However, satisfaction of this rather simple requirement need not preclude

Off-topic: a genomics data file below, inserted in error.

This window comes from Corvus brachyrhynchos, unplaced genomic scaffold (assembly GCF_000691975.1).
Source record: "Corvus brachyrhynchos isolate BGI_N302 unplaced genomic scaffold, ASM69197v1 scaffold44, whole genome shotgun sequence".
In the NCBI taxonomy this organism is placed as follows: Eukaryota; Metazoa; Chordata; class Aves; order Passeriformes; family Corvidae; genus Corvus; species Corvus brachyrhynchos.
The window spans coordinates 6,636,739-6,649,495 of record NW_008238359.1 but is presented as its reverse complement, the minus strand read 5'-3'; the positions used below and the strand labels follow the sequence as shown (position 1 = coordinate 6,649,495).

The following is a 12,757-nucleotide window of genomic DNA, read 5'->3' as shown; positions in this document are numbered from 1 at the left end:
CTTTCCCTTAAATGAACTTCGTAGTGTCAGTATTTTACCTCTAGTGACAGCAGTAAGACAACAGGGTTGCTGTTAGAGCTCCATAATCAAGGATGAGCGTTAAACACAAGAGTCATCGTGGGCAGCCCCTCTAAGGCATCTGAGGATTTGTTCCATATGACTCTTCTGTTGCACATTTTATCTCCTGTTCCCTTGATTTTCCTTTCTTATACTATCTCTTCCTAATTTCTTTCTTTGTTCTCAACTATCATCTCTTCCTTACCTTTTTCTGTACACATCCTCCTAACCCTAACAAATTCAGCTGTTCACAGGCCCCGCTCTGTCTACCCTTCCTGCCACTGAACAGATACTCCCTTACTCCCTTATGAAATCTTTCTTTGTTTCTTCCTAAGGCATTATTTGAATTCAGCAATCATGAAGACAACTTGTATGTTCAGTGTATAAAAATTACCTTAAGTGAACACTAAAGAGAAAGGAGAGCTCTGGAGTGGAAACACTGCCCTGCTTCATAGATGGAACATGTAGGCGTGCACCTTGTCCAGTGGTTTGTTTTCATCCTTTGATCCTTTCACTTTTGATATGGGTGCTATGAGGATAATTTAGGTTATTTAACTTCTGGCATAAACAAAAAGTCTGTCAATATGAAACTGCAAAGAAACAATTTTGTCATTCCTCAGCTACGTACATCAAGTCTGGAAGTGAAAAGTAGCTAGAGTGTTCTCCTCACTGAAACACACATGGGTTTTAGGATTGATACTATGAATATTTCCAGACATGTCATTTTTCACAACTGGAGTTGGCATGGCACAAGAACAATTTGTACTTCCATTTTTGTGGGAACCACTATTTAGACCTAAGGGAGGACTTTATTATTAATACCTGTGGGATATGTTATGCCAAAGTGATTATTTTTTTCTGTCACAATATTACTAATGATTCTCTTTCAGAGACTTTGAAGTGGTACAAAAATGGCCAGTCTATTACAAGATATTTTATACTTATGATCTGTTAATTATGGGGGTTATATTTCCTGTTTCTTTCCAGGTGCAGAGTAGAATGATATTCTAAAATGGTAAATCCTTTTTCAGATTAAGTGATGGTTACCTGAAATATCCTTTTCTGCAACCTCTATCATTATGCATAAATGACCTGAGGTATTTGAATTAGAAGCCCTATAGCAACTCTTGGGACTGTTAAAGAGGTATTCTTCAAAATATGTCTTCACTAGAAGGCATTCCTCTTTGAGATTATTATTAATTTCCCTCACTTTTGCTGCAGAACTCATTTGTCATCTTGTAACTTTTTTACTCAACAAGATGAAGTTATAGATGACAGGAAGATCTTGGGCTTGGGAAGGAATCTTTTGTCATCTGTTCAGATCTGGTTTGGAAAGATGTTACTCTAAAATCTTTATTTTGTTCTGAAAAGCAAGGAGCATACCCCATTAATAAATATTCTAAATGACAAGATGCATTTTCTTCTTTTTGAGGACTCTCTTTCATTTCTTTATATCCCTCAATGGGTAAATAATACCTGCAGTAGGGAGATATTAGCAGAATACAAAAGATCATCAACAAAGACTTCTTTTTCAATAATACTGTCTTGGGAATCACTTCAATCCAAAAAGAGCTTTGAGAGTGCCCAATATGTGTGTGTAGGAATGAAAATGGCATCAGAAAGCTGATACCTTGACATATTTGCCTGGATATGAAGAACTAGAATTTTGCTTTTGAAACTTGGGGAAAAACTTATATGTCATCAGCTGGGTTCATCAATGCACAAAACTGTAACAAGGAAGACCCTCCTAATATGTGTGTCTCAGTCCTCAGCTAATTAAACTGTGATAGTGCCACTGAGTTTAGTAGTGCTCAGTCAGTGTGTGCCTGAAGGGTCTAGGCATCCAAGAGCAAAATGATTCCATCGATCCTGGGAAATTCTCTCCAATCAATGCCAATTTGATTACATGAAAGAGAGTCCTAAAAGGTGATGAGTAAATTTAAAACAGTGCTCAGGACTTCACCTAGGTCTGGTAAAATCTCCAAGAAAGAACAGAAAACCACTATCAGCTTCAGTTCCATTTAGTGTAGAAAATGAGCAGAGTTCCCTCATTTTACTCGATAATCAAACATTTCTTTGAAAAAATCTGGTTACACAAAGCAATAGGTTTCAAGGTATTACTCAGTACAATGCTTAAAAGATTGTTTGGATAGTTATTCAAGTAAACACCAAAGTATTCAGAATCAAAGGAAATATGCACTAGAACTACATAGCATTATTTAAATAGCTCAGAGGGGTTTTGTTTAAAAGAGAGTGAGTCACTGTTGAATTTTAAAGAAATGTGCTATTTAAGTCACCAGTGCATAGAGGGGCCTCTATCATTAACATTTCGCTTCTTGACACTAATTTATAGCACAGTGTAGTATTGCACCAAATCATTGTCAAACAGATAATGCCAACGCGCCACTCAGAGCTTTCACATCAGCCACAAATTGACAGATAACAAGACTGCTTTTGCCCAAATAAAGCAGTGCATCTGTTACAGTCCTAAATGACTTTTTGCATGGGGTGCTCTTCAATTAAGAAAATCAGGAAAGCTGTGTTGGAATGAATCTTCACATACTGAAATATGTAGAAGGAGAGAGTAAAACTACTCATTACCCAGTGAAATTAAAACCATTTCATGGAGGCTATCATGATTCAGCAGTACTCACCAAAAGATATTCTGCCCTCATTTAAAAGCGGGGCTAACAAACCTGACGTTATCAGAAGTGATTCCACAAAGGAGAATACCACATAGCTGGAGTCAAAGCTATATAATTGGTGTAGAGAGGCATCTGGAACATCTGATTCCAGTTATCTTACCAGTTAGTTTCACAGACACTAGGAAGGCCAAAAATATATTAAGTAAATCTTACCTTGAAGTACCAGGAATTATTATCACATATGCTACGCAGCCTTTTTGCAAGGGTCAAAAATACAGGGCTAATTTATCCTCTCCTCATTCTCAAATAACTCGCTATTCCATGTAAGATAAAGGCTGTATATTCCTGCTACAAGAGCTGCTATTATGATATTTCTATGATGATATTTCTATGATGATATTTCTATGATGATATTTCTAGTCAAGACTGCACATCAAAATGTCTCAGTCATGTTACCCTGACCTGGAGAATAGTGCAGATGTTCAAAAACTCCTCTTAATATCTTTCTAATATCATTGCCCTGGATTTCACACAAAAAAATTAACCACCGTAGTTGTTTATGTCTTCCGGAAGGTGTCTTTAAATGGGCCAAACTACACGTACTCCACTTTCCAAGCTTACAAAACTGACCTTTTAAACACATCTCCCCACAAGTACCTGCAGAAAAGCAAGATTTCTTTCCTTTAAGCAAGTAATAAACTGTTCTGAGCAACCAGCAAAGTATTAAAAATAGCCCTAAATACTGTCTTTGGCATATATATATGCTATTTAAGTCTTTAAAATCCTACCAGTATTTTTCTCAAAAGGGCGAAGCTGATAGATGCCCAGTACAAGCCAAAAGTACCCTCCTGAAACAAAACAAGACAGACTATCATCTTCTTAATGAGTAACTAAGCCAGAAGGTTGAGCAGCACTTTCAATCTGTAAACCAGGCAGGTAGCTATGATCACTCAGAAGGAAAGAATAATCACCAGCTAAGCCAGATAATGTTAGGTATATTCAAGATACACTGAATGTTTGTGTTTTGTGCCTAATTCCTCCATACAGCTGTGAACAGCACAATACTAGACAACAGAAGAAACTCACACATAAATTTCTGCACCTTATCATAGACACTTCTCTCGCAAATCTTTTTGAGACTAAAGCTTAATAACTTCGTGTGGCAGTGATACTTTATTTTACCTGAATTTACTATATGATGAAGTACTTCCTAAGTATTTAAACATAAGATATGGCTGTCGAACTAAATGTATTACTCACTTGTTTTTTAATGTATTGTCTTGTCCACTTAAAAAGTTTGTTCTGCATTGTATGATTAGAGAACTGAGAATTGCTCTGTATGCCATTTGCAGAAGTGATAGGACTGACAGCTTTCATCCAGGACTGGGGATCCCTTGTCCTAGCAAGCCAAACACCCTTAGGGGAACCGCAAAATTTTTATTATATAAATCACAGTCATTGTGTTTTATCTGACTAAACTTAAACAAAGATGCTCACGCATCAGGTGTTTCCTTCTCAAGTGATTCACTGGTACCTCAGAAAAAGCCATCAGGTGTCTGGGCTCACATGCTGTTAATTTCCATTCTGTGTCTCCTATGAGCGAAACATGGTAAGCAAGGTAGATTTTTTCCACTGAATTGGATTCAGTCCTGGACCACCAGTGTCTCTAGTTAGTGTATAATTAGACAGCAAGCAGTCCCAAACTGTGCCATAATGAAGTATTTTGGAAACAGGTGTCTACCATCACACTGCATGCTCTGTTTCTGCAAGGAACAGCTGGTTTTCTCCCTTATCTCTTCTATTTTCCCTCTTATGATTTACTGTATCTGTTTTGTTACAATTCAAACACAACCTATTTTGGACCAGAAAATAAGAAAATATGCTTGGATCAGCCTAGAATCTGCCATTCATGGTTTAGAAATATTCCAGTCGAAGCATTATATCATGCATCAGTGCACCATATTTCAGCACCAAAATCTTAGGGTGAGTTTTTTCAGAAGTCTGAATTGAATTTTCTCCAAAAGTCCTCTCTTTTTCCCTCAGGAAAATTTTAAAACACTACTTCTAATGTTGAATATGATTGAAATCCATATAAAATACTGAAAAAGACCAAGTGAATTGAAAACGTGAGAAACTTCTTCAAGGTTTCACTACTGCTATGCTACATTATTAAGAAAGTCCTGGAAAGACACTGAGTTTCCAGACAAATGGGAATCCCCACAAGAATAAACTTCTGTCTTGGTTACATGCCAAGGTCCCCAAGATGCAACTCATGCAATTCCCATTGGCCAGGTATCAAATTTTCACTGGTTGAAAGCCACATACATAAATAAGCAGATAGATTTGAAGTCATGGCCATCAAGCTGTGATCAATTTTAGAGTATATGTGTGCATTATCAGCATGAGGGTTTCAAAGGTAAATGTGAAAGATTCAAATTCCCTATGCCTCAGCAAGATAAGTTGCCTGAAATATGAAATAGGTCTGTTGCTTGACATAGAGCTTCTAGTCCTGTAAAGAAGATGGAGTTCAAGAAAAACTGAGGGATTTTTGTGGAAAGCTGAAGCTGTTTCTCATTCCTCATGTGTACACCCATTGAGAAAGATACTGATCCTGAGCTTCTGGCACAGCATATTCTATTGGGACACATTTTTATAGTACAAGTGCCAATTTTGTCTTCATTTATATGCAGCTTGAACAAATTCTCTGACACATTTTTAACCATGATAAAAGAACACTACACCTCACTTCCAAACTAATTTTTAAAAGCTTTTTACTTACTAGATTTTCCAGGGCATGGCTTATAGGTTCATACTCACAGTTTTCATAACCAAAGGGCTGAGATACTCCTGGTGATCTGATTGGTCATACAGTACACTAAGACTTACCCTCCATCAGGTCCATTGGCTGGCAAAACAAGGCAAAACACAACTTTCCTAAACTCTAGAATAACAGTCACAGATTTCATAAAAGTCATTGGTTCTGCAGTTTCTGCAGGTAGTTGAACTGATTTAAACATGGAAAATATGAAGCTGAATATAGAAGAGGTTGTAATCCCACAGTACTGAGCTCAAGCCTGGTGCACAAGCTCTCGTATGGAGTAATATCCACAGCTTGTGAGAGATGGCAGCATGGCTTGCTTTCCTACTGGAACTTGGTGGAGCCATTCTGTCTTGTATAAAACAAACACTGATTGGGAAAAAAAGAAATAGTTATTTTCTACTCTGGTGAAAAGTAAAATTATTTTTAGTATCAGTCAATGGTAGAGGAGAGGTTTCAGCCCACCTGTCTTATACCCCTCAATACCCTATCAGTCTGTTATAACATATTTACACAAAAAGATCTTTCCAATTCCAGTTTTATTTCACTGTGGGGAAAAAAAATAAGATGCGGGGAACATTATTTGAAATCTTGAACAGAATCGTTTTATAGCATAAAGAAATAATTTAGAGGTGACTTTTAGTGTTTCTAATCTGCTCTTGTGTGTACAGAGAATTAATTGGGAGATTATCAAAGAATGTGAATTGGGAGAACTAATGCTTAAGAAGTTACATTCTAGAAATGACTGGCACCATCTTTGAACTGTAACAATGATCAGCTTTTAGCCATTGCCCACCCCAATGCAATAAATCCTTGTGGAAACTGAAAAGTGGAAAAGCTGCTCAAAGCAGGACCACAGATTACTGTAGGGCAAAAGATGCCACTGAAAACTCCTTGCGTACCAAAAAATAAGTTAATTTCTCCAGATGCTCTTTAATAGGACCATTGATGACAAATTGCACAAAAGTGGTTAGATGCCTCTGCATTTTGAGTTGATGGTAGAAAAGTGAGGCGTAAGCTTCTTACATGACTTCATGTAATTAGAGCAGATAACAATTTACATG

further inquiry into the propriety of what was done here. In its most extensive discussion of the venue requirements of the Sixth Amendment, United States v. Johnson, 323 U.S. 273, 65 S.Ct. 249, 89 L.Ed. 236 (1944), the Supreme Court has suggested a number of principles and policies embodied therein. 4 Two of these-that the provision avoids "the unfairness and hardship to which trial in an environment alien to the accused exposes him," United States v. Johnson, supra, 323 U.S. at 275, 65 S.Ct. at 250; see also United States v. Cores, 356 U.S. 405, 407, 78 S.Ct. 875, 2 L.Ed.2d 873 (1958), and prohibits "prosecution remote from home and from appropriate facilities for defense," United States v. Johnson, supra, 323 U.S. at 275, 65 S.Ct. at 250; are somewhat undercut by clear holdings, compelled by the constitutional text, that trial must be in the district where the crime is committed rather than in a different one where the defendant resides. Platt v. Minnesota Min. & Mfg. Co., 376 U.S. 240, 245, 84 S.Ct. 769, 11 L.Ed.2d 674 (1964); United States v. Bithoney, 472 F.2d 16, 22 (2 Cir. 1973). 5 However, a third policy enunciated in Johnson-that too great leeway in the selection of a situs for trial "leads to the appearance of abuses, if not to abuses, in the selection of what may be deemed a tribunal favorable to the prosecution," 323 U.S. at 275, 65 S.Ct. at 250, is pertinent to the trial at issue here, particularly since, this being a federal trial, we are not limited to the confines of the Sixth Amendment but can exercise our supervisory power, see Ballard v. United States, 329 U.S. 187, 192, 67 S.Ct. 261, 91 L.Ed. 181 (1946). The holding of a...